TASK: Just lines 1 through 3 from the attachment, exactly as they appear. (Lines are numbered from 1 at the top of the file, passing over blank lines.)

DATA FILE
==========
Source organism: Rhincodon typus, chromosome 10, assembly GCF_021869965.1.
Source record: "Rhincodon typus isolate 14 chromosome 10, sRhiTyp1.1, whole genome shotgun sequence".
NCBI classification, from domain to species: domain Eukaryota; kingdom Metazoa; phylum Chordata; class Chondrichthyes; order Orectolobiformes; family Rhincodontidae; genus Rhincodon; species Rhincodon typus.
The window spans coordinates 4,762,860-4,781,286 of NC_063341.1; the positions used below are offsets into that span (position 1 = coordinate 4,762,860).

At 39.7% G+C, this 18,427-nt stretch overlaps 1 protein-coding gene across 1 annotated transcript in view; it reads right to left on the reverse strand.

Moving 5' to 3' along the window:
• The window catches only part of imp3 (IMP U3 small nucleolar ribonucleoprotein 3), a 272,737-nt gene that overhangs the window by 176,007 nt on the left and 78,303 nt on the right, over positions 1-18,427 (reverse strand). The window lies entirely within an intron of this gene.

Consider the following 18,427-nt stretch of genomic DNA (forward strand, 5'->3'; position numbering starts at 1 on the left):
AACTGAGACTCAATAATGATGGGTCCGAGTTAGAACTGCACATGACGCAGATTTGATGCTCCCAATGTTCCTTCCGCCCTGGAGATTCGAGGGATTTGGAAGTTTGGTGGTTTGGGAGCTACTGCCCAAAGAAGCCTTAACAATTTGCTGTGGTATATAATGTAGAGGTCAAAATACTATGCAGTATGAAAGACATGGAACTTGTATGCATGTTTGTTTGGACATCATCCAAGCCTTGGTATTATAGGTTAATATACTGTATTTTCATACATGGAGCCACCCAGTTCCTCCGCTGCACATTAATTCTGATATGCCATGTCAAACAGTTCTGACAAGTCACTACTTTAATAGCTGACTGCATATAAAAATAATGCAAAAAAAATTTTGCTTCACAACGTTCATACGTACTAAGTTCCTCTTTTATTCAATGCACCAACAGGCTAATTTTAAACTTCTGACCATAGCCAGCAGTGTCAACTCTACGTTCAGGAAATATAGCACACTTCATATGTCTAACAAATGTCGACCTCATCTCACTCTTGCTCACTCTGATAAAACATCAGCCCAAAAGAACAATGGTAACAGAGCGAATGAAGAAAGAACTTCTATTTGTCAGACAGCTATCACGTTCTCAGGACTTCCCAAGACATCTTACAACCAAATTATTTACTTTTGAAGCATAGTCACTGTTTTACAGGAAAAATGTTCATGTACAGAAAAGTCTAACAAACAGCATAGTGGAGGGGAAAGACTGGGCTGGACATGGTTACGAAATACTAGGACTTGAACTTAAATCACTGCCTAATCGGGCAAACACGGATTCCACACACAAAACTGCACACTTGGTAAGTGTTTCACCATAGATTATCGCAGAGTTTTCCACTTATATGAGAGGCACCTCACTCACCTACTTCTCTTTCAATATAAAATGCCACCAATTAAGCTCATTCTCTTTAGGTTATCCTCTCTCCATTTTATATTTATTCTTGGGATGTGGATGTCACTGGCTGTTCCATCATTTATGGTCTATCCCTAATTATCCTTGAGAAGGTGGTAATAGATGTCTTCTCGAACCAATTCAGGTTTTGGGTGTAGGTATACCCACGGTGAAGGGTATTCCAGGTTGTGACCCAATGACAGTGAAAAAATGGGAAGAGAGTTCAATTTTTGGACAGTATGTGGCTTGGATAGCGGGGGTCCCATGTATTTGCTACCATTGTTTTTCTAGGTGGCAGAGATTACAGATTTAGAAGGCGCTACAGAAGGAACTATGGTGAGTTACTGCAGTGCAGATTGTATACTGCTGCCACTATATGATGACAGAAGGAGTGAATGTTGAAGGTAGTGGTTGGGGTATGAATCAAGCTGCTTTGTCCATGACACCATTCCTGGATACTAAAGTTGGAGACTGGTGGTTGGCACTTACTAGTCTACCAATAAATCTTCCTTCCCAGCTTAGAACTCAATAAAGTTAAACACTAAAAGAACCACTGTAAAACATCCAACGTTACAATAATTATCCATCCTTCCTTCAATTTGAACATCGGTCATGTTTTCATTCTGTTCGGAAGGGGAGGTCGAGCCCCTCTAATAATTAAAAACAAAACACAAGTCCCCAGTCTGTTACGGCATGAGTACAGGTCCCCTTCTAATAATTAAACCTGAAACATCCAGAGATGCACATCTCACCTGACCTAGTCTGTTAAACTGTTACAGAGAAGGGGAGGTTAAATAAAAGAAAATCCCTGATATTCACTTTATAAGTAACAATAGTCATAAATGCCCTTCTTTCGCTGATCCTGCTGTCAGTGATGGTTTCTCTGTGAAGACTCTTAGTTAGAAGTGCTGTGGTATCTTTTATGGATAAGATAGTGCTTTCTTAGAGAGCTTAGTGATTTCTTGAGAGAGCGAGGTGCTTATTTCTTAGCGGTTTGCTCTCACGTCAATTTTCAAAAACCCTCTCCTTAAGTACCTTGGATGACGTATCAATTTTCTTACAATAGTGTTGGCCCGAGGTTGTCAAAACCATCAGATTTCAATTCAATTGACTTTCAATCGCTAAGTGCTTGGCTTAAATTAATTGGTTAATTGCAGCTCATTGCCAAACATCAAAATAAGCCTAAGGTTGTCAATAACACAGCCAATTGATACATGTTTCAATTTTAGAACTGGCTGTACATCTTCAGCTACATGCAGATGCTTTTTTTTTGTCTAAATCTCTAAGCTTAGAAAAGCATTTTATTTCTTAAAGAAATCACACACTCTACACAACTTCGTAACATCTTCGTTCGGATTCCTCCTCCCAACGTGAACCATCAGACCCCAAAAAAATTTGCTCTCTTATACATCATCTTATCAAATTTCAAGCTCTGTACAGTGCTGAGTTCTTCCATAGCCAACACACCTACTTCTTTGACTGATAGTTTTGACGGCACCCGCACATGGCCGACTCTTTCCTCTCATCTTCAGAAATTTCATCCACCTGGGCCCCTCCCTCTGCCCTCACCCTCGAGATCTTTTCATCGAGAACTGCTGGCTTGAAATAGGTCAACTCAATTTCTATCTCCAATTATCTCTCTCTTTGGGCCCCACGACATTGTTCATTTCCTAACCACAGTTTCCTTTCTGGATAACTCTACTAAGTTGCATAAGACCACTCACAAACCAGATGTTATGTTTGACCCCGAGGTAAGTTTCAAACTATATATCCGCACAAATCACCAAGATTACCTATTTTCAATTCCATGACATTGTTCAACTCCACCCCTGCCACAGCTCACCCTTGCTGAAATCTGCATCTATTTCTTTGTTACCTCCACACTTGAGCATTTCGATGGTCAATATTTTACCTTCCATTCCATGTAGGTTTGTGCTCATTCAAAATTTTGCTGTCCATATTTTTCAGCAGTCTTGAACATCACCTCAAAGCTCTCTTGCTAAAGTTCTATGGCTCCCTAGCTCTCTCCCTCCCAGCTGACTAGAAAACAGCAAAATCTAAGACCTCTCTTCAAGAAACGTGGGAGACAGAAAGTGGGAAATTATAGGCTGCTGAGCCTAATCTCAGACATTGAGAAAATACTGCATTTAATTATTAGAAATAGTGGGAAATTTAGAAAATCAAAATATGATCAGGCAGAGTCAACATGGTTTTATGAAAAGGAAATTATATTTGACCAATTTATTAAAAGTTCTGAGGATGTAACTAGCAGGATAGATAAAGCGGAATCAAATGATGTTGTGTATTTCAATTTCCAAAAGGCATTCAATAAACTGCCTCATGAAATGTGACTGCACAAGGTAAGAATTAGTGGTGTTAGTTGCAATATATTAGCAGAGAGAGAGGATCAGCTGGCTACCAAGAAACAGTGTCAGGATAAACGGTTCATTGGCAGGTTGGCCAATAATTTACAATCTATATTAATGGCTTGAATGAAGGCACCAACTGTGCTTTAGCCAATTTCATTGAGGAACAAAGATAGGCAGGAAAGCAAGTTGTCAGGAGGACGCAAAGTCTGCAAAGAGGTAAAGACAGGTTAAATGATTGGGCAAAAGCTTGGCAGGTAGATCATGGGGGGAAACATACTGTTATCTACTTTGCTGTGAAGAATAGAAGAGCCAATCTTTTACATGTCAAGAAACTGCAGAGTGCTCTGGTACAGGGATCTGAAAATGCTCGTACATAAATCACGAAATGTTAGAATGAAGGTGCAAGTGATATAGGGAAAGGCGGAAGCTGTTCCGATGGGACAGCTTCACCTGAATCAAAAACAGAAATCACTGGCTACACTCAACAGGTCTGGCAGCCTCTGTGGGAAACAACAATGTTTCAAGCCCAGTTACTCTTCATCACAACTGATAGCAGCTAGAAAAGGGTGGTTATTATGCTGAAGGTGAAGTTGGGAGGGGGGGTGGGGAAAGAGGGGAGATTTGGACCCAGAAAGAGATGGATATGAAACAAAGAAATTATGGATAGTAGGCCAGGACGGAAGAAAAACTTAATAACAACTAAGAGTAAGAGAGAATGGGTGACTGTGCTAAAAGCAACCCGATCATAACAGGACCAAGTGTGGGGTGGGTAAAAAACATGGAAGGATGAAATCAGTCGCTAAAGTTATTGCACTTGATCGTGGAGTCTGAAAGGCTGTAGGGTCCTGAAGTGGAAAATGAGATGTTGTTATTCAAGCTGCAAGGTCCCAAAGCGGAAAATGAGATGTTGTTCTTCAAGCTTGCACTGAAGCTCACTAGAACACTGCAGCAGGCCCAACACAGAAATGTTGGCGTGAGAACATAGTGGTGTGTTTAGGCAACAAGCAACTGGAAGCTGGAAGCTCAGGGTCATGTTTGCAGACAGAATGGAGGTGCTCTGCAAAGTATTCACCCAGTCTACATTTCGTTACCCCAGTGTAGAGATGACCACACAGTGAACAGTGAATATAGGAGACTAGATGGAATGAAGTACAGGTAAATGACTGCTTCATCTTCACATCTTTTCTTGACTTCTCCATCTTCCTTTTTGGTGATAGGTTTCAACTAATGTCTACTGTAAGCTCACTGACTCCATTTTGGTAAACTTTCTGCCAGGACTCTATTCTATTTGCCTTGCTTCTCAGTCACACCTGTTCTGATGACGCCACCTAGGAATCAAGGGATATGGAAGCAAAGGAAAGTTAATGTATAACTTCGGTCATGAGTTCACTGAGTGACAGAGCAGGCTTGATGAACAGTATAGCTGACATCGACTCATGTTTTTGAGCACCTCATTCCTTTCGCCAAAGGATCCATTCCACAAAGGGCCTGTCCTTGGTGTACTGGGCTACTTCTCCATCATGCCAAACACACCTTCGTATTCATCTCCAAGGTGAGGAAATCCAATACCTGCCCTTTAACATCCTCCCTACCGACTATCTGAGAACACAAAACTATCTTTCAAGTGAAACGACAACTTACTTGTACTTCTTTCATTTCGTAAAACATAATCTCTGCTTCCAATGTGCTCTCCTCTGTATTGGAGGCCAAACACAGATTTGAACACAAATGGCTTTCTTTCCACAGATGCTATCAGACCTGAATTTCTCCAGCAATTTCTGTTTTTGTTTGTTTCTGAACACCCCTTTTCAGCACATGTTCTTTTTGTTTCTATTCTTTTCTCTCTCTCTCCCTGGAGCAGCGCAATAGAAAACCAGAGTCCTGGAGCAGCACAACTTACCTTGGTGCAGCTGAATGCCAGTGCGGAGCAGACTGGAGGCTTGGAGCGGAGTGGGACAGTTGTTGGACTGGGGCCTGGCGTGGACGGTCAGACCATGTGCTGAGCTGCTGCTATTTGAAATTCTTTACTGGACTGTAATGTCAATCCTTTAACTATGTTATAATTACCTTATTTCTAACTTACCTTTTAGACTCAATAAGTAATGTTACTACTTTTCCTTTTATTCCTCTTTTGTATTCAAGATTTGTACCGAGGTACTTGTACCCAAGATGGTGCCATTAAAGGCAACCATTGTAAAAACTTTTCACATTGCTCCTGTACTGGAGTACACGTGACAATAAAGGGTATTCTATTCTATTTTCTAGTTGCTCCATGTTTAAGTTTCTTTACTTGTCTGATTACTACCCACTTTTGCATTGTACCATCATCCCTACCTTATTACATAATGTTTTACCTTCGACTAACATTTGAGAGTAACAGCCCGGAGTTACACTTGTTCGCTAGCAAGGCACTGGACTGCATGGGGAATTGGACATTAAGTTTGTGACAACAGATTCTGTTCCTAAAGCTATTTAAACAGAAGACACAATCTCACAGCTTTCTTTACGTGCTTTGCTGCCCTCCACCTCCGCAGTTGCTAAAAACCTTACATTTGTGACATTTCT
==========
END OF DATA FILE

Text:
Source organism: Rhincodon typus, chromosome 10, assembly GCF_021869965.1.
Source record: "Rhincodon typus isolate 14 chromosome 10, sRhiTyp1.1, whole genome shotgun sequence".
NCBI classification, from domain to species: domain Eukaryota; kingdom Metazoa; phylum Chordata; class Chondrichthyes; order Orectolobiformes; family Rhincodontidae; genus Rhincodon; species Rhincodon typus.